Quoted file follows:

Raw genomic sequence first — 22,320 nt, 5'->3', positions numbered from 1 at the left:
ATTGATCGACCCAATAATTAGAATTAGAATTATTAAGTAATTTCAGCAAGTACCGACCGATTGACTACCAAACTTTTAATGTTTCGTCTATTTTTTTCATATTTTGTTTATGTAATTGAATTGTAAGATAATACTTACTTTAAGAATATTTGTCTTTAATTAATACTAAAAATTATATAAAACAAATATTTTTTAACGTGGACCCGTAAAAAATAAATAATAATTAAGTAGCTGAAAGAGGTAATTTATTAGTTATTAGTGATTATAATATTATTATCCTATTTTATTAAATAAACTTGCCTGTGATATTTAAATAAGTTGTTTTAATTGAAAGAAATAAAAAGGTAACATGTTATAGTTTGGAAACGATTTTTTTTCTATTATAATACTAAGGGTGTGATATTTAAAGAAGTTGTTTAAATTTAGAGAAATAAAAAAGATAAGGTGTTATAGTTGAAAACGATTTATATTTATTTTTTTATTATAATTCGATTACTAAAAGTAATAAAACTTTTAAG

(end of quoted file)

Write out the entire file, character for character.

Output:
Raw genomic sequence first — 22,320 nt, 5'->3', positions numbered from 1 at the left:
ATTGATCGACCCAATAATTAGAATTAGAATTATTAAGTAATTTCAGCAAGTACCGACCGATTGACTACCAAACTTTTAATGTTTCGTCTATTTTTTTCATATTTTGTTTATGTAATTGAATTGTAAGATAATACTTACTTTAAGAATATTTGTCTTTAATTAATACTAAAAATTATATAAAACAAATATTTTTTAACGTGGACCCGTAAAAAATAAATAATAATTAAGTAGCTGAAAGAGGTAATTTATTAGTTATTAGTGATTATAATATTATTATCCTATTTTATTAAATAAACTTGCCTGTGATATTTAAATAAGTTGTTTTAATTGAAAGAAATAAAAAGGTAACATGTTATAGTTTGGAAACGATTTTTTTTCTATTATAATACTAAGGGTGTGATATTTAAAGAAGTTGTTTAAATTTAGAGAAATAAAAAAGATAAGGTGTTATAGTTGAAAACGATTTATATTTATTTTTTTATTATAATTCGATTACTAAAAGTAATAAAACTTTTAAG